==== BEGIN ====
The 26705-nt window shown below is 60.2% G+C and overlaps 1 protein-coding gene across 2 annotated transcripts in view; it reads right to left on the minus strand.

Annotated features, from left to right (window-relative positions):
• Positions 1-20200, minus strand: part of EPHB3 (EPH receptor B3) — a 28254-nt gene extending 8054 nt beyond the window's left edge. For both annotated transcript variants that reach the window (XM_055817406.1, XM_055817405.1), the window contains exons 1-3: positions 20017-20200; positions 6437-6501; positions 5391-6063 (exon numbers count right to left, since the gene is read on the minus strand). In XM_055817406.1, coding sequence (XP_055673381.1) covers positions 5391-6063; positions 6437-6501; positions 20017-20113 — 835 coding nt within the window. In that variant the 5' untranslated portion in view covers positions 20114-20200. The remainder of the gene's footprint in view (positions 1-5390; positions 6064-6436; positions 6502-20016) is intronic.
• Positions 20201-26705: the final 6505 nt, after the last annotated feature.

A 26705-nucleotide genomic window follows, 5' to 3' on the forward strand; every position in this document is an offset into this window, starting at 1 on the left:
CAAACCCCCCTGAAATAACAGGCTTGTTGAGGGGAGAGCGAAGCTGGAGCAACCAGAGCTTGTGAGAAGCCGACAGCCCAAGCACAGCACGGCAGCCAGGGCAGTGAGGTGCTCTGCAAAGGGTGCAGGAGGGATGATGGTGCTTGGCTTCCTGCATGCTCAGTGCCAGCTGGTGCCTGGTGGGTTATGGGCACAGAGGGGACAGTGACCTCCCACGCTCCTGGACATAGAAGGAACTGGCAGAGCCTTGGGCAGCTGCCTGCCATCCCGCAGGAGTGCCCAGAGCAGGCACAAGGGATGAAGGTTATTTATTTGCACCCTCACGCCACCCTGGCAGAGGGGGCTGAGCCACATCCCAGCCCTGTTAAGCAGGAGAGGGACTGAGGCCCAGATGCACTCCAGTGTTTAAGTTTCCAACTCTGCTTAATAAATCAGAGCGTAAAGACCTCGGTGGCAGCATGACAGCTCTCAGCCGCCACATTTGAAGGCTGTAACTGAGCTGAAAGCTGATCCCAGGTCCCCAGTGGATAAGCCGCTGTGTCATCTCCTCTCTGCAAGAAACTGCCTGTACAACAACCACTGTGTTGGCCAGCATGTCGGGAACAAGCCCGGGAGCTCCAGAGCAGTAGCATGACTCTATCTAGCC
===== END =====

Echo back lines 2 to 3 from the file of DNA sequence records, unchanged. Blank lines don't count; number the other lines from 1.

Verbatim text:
Annotated features, from left to right (window-relative positions):
• Positions 1-20200, minus strand: part of EPHB3 (EPH receptor B3) — a 28254-nt gene extending 8054 nt beyond the window's left edge. For both annotated transcript variants that reach the window (XM_055817406.1, XM_055817405.1), the window contains exons 1-3: positions 20017-20200; positions 6437-6501; positions 5391-6063 (exon numbers count right to left, since the gene is read on the minus strand). In XM_055817406.1, coding sequence (XP_055673381.1) covers positions 5391-6063; positions 6437-6501; positions 20017-20113 — 835 coding nt within the window. In that variant the 5' untranslated portion in view covers positions 20114-20200. The remainder of the gene's footprint in view (positions 1-5390; positions 6064-6436; positions 6502-20016) is intronic.